Noya’s remaining brother who was also born in Mexico, now 21, is not eligible for DACA because he didn’t finish high school, a requirement of the program. Noya says he’s “struggling” to find work and provide for his family. The brother was married in July to a U.S. citizen, and the family hopes he has permanent residency options through marriage. The couple has a child together.
Helping to pay bills includes Noya’s own medical expenses. He last had surgery three years ago, which cost his family $24,000 out of pocket. Although DACA offers the opportunity to obtain a social security card, driver’s license and work permit, it does not necessarily guarantee access to health insurance benefits.
And while DACA guarantees young immigrants life without the threat of deportation for two years, it does not provide any path toward permanent residency or citizenship. “They don’t have any kind of lawful, legal status, they just have permission to be in the U.S.,” says Erica Tarango, DACA program director at the YMCA of Boulder Valley. “They have legal presence but not legal status.”
The Boulder Valley YMCA recently took over administration of the Colorado DACA Project, which seeks to educate, inform and provide financial assistance to families with youth eligible for DACA. The YMCA program provides orientation classes, followed by resource workshops to help applicants gather the necessary paperwork before they are connected with immigration attorneys, at little to no cost, to help them submit the application and finish the DACA process. The YMCA also offers scholarships for the $465 application fee depending on financial need.
“Through this program the Y wants to nurture the potential of the immigrant teens by helping their American dream become a reality,” Tarango says. “The Y wants these kids to grow and feel that they can become contributing members of our society. They can set these goals and meet them and be successful people.”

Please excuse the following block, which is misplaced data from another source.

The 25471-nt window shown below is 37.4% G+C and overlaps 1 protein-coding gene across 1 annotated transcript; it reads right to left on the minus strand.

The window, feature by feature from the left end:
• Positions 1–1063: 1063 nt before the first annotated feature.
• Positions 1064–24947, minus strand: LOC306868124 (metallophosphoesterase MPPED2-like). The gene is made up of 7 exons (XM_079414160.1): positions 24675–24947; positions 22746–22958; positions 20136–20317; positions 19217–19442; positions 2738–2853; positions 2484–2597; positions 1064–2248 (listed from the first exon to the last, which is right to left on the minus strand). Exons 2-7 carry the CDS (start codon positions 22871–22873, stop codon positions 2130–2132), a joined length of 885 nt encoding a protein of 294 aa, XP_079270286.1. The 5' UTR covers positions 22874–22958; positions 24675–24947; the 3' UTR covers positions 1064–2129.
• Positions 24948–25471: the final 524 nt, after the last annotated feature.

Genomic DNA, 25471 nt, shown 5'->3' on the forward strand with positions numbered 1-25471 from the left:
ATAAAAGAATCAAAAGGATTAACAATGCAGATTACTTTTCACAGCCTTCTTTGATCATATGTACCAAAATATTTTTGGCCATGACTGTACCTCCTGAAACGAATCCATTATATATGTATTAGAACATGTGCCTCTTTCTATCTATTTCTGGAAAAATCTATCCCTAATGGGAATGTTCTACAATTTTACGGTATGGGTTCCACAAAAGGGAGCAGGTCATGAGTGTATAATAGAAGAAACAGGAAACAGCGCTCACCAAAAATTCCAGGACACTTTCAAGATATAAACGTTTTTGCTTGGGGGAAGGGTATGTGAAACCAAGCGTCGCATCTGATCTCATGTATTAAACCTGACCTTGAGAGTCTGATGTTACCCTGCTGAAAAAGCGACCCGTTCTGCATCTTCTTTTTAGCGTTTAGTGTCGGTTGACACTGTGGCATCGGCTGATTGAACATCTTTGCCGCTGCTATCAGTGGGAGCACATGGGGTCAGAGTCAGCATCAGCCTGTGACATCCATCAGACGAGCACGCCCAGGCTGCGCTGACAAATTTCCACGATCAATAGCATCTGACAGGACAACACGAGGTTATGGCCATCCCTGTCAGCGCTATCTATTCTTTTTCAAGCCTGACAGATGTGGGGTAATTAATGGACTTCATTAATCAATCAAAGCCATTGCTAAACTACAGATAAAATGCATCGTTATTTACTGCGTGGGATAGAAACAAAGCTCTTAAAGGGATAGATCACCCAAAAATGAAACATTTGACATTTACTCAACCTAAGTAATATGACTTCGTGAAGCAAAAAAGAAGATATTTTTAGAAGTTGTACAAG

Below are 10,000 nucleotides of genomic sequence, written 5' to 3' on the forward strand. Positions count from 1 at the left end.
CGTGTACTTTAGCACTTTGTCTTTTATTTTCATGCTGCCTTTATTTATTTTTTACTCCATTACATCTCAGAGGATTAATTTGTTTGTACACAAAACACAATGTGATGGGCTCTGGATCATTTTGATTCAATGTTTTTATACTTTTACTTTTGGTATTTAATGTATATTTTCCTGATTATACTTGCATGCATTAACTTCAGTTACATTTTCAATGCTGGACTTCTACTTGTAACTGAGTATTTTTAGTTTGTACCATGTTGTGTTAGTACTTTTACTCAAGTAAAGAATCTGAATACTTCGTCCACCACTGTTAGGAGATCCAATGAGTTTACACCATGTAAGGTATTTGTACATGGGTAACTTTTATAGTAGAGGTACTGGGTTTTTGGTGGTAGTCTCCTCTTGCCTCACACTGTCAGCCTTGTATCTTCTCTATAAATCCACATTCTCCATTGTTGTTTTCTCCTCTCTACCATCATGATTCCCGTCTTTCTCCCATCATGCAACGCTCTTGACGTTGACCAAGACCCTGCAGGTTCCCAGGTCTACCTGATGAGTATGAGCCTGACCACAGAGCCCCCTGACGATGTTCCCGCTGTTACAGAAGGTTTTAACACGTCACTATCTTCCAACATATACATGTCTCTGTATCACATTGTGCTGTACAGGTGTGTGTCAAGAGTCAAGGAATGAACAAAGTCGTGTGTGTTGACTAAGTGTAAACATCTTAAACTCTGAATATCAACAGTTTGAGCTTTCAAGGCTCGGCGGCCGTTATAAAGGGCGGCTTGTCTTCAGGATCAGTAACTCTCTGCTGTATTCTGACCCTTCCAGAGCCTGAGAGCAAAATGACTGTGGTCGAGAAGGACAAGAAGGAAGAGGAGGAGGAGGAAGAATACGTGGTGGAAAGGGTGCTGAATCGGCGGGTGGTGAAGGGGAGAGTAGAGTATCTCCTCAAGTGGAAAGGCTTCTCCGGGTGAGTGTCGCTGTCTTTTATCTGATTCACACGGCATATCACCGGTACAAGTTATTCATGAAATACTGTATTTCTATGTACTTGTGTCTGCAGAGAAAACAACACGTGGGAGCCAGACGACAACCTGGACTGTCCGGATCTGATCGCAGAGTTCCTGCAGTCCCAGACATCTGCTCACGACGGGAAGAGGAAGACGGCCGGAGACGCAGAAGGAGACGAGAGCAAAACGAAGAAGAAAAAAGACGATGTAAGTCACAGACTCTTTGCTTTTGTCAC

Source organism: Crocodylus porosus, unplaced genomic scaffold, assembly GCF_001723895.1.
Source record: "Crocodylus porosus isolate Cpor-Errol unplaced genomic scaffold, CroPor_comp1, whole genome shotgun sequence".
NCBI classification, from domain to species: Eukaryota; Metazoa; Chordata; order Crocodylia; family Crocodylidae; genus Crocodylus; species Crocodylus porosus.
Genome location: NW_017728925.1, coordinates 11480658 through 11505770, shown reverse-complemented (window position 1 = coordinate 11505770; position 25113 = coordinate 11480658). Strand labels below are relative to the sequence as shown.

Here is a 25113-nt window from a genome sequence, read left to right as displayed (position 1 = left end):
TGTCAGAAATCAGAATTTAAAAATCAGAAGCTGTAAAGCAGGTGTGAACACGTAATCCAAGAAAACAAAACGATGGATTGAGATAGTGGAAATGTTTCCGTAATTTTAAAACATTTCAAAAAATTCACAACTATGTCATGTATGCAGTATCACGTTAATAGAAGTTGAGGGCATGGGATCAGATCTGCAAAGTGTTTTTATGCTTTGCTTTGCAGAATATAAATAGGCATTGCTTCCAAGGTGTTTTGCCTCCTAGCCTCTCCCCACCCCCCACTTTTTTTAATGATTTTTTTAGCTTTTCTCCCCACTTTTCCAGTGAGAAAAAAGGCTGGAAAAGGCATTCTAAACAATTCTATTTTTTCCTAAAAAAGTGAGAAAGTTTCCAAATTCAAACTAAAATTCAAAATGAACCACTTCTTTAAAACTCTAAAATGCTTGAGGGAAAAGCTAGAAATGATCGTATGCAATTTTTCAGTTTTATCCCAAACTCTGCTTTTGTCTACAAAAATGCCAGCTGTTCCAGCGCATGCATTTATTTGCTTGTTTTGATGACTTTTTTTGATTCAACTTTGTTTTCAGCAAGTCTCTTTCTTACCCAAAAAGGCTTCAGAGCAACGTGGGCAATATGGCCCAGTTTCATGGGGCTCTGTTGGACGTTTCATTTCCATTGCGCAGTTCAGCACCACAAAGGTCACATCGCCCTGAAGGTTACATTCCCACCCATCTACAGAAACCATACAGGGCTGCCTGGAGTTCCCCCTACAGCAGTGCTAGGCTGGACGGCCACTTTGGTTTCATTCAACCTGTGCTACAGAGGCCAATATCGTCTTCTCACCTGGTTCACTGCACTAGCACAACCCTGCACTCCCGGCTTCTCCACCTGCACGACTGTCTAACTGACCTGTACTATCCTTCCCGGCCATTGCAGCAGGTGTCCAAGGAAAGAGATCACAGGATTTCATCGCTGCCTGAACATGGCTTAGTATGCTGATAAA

The largest barriers young people face applying for DACA are the financial burden the process requires and a lack of information and education about the DACA program, Tarango says. But the biggest risk is submitting personal information, such as birth certificates and school records that list parents without legal status as well, which puts immigrants on the government’s radar. “Essentially you’re giving all your information to the government, and if you’re application is denied for one reason or another, the government now has you’re information and you may be put into removal proceedings,” Tarango says.
“Our participants are connected with attorneys and these attorneys are going to sit with them and go through their entire immigration history,” she says, “and really figure out if DACA is the correct thing to do or if it is far too risky.”
There’s no question that the availability of DACA has changed Noya’s life in Colorado. The only question is for how long?
Most of the 2016 Republican presidential candidates have vowed to overturn DACA. Plus, an appeals court ruled against the Obama administration’s more recent immigration policies on Monday, Nov. 19.